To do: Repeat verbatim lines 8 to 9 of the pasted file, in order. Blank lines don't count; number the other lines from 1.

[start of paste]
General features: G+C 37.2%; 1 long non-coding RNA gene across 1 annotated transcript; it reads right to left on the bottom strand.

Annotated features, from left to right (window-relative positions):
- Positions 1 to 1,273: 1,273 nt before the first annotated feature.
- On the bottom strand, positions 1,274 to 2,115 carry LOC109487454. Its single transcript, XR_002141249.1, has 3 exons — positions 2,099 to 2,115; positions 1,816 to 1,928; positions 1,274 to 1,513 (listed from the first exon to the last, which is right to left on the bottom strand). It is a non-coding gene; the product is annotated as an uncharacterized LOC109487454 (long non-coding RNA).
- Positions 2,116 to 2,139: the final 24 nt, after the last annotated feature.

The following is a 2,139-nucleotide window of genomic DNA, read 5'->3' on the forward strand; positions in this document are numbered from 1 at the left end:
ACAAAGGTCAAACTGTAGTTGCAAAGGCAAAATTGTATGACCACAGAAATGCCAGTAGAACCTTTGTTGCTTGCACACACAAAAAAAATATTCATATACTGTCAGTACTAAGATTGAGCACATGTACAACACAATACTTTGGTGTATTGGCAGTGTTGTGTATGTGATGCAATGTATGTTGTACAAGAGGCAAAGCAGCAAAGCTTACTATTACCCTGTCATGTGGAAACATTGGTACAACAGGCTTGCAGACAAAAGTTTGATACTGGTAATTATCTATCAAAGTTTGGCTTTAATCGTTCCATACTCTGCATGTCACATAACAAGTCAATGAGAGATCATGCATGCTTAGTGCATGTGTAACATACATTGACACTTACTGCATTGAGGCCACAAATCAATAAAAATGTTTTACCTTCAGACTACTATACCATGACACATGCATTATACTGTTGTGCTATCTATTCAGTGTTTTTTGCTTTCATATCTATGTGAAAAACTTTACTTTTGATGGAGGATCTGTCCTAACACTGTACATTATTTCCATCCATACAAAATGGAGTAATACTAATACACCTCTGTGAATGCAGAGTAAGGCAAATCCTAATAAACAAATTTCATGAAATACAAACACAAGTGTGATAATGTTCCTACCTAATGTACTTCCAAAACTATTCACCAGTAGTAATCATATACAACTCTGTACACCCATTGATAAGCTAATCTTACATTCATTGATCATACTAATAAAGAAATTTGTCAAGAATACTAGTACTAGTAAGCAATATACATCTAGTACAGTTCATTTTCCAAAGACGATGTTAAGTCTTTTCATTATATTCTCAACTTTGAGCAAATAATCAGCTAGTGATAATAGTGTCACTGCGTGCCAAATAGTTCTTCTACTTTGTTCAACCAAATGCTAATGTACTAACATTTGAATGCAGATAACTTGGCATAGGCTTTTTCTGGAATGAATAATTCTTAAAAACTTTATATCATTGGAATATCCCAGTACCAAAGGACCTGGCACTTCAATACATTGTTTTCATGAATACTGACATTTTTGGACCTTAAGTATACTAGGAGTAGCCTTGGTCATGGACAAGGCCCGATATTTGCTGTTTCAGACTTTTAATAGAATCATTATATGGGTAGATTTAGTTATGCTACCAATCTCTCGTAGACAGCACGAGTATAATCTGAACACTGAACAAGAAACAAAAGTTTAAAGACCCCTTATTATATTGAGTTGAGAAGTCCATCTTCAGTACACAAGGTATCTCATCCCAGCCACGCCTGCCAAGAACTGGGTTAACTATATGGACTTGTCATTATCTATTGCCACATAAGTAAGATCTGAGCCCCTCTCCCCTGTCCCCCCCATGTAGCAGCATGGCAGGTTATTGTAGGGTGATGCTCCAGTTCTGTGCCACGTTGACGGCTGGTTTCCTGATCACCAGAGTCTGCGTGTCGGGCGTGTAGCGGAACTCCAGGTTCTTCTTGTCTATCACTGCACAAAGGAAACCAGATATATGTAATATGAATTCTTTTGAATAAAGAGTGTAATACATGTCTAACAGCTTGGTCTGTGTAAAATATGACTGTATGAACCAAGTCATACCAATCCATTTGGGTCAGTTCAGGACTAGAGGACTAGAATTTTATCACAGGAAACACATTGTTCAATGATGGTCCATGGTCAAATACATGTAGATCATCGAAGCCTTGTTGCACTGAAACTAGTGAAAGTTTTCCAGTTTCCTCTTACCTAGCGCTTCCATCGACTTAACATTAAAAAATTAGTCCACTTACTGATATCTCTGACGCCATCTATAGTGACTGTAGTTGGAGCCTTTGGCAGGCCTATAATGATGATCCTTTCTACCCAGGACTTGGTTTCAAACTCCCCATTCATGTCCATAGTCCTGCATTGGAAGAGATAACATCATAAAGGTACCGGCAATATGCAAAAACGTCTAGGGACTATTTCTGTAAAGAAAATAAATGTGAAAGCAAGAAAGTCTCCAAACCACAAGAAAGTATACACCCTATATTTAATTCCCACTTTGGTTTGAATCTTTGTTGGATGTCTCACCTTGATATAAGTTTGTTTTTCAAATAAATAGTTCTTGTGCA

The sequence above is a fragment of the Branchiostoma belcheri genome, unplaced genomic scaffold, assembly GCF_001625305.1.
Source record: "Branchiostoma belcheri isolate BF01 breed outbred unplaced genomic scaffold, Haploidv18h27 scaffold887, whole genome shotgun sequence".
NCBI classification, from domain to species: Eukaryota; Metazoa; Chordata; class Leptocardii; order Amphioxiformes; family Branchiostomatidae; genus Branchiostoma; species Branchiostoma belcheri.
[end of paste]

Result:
The sequence above is a fragment of the Branchiostoma belcheri genome, unplaced genomic scaffold, assembly GCF_001625305.1.
Source record: "Branchiostoma belcheri isolate BF01 breed outbred unplaced genomic scaffold, Haploidv18h27 scaffold887, whole genome shotgun sequence".